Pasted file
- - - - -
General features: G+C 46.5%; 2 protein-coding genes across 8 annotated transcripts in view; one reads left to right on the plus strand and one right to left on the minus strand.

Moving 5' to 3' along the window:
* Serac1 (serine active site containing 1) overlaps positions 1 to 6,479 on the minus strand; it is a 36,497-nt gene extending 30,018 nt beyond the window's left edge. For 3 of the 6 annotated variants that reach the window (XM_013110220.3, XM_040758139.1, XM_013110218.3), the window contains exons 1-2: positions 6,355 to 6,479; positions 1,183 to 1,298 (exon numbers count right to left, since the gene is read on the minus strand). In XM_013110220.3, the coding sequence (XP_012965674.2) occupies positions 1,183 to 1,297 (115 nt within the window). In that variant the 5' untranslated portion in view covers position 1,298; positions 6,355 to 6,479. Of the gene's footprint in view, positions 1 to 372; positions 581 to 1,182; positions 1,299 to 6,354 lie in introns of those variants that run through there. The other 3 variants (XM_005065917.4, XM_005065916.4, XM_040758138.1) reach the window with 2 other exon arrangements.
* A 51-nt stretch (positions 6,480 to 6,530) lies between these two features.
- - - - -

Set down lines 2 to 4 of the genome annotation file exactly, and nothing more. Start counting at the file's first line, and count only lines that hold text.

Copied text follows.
Moving 5' to 3' along the window:
* Serac1 (serine active site containing 1) overlaps positions 1 to 6,479 on the minus strand; it is a 36,497-nt gene extending 30,018 nt beyond the window's left edge. For 3 of the 6 annotated variants that reach the window (XM_013110220.3, XM_040758139.1, XM_013110218.3), the window contains exons 1-2: positions 6,355 to 6,479; positions 1,183 to 1,298 (exon numbers count right to left, since the gene is read on the minus strand). In XM_013110220.3, the coding sequence (XP_012965674.2) occupies positions 1,183 to 1,297 (115 nt within the window). In that variant the 5' untranslated portion in view covers position 1,298; positions 6,355 to 6,479. Of the gene's footprint in view, positions 1 to 372; positions 581 to 1,182; positions 1,299 to 6,354 lie in introns of those variants that run through there. The other 3 variants (XM_005065917.4, XM_005065916.4, XM_040758138.1) reach the window with 2 other exon arrangements.
* A 51-nt stretch (positions 6,480 to 6,530) lies between these two features.